Seeking highly customizable GIS platform?

I disagree with you.

I think the ArcGIS help/forums/blogs/vids/etc give a great perspective on what you can achieve with the ArcGIS range of products.

You are not limited to Python to manipulate your spatial data. You can still use VBA at 931 and 10 to access the ArcObjects library, or you could take it a step further and use .NET to do all sorts of things, and again this is well documented.

I also think the shortcuts for ArcGIS Desktop are great, and you can create your own shortcuts via the Customise dialog if need be.

If you dont want to learn how to code, there is also ModelBuilder which is a great way of automating tedious tasks/common workflows, particularly with geoprocessing.

I am being biased, but I do have experience with other products.

I know that Python does lack the power of providing easy to tailor interfaces to present to users, but as I mentioned, with VBA/.NET you can put together content-rich forms to give a custom interface for users to do what they need to do.

  • With .NET you can script against MXDs (e.g. Loop through a folder of MXDs and open each MXD, do some stuff, then move onto next MXD
  • Manipulating default values in your spatial data is also achievable with ArcObjects.

I am not experienced enough to give a give an answer from very many aspects, but... I did my first things in GIS in ArcView 3.x writing in Avenue. I really liked the speed and possibilities. Then I have never understood the joy in waiting for ArcGIS to start, searching for the right tool and then find the tool I need, needs ArcInfo.

My new love is PostGIS. It is very much more than a database for storing. The built in functionality makes it possible to do all processing and analyzing I have had use for so far. In most cases it is very much faster than Arc products.

In open source world you will not get one solution for everything but there is projects and software covering all your needs.

As I said I do the processing and analysing in PostGIS. I can store the sql-queries in text files to reuse (like any tool in other software but much more transparent). You can write functions in a lot of different languages like plpgsql (a special PostgreSQL language) Python, pLR, C and many more.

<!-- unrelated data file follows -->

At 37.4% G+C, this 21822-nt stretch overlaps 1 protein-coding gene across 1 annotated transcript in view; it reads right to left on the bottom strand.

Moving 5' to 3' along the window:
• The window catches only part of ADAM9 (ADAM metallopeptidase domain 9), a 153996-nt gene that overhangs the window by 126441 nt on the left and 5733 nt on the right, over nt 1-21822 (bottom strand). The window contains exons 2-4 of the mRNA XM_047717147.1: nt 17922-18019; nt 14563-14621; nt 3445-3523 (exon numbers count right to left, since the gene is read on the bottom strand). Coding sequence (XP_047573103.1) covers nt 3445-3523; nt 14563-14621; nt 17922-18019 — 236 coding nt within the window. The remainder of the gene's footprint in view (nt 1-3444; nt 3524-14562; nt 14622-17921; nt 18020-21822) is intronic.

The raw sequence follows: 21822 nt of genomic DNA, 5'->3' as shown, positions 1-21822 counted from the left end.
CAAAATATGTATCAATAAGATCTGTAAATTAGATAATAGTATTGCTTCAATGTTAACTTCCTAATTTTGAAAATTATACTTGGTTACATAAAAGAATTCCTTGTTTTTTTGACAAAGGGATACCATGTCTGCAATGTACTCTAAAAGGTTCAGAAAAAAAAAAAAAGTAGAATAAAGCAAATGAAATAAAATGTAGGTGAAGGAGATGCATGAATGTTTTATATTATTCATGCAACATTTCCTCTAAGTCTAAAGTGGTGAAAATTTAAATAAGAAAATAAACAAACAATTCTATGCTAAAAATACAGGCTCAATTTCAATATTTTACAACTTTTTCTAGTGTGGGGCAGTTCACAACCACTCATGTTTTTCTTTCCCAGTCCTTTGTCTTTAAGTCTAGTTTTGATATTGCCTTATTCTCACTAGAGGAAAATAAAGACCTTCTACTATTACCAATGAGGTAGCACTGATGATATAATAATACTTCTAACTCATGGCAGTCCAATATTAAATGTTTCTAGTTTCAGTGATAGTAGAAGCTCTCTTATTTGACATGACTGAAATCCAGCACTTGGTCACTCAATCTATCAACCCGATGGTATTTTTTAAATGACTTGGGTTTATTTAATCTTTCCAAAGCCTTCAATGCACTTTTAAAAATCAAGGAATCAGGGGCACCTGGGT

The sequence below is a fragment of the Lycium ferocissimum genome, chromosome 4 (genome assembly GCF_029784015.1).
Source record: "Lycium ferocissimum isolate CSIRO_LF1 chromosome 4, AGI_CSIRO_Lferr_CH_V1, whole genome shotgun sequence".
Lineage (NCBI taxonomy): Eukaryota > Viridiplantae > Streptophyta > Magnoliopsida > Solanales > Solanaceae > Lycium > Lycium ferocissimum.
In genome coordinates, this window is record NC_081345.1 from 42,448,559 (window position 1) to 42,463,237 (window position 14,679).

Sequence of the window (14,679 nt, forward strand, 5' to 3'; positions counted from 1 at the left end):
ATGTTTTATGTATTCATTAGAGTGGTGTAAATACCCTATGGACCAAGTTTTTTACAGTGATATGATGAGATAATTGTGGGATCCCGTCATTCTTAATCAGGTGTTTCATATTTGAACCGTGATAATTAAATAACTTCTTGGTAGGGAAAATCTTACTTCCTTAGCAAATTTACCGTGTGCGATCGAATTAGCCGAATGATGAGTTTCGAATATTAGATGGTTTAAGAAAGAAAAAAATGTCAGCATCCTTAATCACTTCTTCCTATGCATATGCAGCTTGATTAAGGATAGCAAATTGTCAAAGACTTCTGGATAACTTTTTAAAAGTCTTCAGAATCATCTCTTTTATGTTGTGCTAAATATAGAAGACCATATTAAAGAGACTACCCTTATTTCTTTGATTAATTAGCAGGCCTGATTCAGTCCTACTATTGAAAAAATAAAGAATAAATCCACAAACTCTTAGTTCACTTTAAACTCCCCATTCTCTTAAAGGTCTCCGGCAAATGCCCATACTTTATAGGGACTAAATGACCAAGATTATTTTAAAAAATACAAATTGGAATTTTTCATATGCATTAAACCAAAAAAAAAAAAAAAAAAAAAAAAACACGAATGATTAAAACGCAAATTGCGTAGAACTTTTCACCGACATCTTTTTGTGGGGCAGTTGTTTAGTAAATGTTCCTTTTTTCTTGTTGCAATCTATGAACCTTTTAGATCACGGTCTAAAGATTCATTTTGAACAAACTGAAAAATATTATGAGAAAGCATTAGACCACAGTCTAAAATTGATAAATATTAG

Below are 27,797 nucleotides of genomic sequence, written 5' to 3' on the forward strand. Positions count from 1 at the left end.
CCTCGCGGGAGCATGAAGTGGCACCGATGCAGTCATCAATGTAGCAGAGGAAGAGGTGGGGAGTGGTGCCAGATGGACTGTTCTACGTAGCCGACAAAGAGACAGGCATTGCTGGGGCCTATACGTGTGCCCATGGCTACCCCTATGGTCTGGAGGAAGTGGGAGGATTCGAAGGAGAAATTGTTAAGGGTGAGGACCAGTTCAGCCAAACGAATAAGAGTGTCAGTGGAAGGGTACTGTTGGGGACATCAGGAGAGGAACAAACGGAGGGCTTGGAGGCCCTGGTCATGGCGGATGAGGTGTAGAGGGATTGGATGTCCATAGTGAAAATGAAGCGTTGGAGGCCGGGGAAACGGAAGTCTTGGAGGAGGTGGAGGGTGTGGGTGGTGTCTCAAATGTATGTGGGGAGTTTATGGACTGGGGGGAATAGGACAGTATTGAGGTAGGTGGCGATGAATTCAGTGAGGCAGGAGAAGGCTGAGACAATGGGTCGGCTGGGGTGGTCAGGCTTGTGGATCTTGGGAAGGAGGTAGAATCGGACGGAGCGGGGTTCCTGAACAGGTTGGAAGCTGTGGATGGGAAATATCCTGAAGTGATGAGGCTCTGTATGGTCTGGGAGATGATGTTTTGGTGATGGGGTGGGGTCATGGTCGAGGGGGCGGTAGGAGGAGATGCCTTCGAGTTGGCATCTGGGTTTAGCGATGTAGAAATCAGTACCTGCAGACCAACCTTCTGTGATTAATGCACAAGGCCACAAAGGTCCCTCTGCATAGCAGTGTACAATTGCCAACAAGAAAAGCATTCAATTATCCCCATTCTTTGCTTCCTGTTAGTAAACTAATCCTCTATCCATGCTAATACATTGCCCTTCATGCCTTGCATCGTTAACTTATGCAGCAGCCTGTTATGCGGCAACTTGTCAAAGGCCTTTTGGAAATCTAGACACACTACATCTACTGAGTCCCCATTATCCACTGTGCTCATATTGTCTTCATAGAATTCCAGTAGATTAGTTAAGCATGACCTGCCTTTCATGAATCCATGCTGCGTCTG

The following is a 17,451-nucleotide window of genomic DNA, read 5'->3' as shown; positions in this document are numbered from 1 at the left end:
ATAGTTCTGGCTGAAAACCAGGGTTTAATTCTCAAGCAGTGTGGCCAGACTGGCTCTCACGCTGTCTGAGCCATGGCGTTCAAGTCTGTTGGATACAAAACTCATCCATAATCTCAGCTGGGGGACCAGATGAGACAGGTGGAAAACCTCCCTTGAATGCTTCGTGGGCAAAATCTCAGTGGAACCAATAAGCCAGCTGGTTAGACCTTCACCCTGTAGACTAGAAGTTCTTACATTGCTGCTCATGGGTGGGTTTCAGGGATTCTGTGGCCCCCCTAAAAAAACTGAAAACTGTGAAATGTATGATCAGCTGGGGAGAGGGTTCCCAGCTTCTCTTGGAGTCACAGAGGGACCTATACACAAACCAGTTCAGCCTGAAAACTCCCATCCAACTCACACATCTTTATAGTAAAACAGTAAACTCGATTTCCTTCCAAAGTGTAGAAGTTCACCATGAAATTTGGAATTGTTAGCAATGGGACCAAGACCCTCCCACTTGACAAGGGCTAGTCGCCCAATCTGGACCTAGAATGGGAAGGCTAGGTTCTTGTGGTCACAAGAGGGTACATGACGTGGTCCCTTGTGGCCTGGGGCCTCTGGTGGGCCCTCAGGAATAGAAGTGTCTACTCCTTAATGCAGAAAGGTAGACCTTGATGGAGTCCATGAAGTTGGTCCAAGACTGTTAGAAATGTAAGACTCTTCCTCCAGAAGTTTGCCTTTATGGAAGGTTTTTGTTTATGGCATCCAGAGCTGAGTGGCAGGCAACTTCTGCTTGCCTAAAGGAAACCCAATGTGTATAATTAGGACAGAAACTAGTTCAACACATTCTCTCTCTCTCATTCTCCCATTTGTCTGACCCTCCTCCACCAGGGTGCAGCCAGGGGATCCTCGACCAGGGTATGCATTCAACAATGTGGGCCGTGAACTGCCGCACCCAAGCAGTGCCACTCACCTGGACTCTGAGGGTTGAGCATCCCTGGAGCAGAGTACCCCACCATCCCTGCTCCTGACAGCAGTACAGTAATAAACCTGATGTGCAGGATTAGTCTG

For desktop GIS I use mostly QGIS. What is not in the core of QGIS is in the extensions. If that is not enough you can write your own extension in Python and I think also C++)

If you are used to uDig that is of course an alternative.

If you want to do some web mapping you could try MapServer. Mapserver won the big benchmark on this years FOSS4G conference in serving WMS. Esri didn't want to participate this year. Last year they had registered to participate but never did. This year they didn't even register.

GeoServer is another alternative for serving web maps. It is very user friendly and serves a lot of different formats. It also handles WFS-T so you can edit map data and send the edits back to the server.

If you want a lightweight and very fast WFS-T server you should take a look at Tiny-OWS

Well, the list could be long of competent software together building a very powerful and of course customizeable suite.

I mean can it be more customizable. You have access to all the source code. And for the money you save not paying annual fees to Esri you can take some free and study programming or hire a programmer. You will get a lot of coding in those projects for the cost of an ArcGIS Server license.

"...Fill Color window to adjust the colors I need It opens in CMYK and I need to Change it to RGB"

  1. Funny, I learnt how to do this last week.

    • open ArcMap --> add a layer --> go to colour pallete
    • Change the CYMK to RGB
    • Save the document to Normal.mxt under your doc & settings (under the ESRI folder)
    • Close and re-open ArcMap --> Will always be defaulted to RGB from now on.
  2. DS Map Book might be a solution for you? Or if your on v10, Data Driven Pages? Like I said, .NET/VBA scripting could do this, I am not too hot on Python to provide a Python solution

"getting to know arcobjects" but for c#

I agree with you here. I know ESRI are aware of this but not sure if they have something in the pipeline. This link may help as a starter, if you have a background in VBA. I would still argue that the G-T-K AO is still a valid read and the lessons learnt will still apply for .NET (and you can get through the book in a week @ 1-2hrs a day).

I was/am a big fan of VBA...